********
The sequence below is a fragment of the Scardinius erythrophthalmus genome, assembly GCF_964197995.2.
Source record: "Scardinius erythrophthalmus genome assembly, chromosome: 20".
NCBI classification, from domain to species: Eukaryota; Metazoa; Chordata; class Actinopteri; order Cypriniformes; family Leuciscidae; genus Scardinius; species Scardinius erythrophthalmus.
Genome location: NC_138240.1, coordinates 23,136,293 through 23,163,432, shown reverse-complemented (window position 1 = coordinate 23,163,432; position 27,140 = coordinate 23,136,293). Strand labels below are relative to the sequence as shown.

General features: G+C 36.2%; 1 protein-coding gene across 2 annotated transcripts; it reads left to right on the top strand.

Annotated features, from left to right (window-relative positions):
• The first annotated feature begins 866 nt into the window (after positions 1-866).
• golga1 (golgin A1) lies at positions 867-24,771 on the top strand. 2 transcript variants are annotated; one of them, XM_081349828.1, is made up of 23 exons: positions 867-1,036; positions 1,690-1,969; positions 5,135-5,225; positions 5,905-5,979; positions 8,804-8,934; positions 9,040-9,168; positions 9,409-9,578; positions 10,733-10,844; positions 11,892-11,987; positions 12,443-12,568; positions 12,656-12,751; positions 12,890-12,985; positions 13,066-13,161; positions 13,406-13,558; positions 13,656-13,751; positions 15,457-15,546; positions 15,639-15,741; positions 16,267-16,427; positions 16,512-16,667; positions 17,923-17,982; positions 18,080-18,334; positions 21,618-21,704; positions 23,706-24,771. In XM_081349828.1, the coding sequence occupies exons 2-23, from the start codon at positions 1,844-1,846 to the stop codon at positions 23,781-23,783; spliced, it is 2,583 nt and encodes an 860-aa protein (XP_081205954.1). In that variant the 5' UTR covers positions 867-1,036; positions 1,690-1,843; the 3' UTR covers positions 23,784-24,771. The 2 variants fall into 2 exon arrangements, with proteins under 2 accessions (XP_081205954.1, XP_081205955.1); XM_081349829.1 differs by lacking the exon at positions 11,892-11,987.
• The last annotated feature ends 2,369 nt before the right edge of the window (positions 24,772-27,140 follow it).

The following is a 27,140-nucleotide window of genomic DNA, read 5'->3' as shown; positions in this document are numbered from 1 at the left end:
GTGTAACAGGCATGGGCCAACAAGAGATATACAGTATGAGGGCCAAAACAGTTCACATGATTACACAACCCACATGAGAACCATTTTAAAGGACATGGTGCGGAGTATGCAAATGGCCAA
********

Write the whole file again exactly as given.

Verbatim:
The sequence below is a fragment of the Scardinius erythrophthalmus genome, assembly GCF_964197995.2.
Source record: "Scardinius erythrophthalmus genome assembly, chromosome: 20".
NCBI classification, from domain to species: Eukaryota; Metazoa; Chordata; class Actinopteri; order Cypriniformes; family Leuciscidae; genus Scardinius; species Scardinius erythrophthalmus.
Genome location: NC_138240.1, coordinates 23,136,293 through 23,163,432, shown reverse-complemented (window position 1 = coordinate 23,163,432; position 27,140 = coordinate 23,136,293). Strand labels below are relative to the sequence as shown.

General features: G+C 36.2%; 1 protein-coding gene across 2 annotated transcripts; it reads left to right on the top strand.

Annotated features, from left to right (window-relative positions):
• The first annotated feature begins 866 nt into the window (after positions 1-866).
• golga1 (golgin A1) lies at positions 867-24,771 on the top strand. 2 transcript variants are annotated; one of them, XM_081349828.1, is made up of 23 exons: positions 867-1,036; positions 1,690-1,969; positions 5,135-5,225; positions 5,905-5,979; positions 8,804-8,934; positions 9,040-9,168; positions 9,409-9,578; positions 10,733-10,844; positions 11,892-11,987; positions 12,443-12,568; positions 12,656-12,751; positions 12,890-12,985; positions 13,066-13,161; positions 13,406-13,558; positions 13,656-13,751; positions 15,457-15,546; positions 15,639-15,741; positions 16,267-16,427; positions 16,512-16,667; positions 17,923-17,982; positions 18,080-18,334; positions 21,618-21,704; positions 23,706-24,771. In XM_081349828.1, the coding sequence occupies exons 2-23, from the start codon at positions 1,844-1,846 to the stop codon at positions 23,781-23,783; spliced, it is 2,583 nt and encodes an 860-aa protein (XP_081205954.1). In that variant the 5' UTR covers positions 867-1,036; positions 1,690-1,843; the 3' UTR covers positions 23,784-24,771. The 2 variants fall into 2 exon arrangements, with proteins under 2 accessions (XP_081205954.1, XP_081205955.1); XM_081349829.1 differs by lacking the exon at positions 11,892-11,987.
• The last annotated feature ends 2,369 nt before the right edge of the window (positions 24,772-27,140 follow it).

The following is a 27,140-nucleotide window of genomic DNA, read 5'->3' as shown; positions in this document are numbered from 1 at the left end:
GTGTAACAGGCATGGGCCAACAAGAGATATACAGTATGAGGGCCAAAACAGTTCACATGATTACACAACCCACATGAGAACCATTTTAAAGGACATGGTGCGGAGTATGCAAATGGCCAA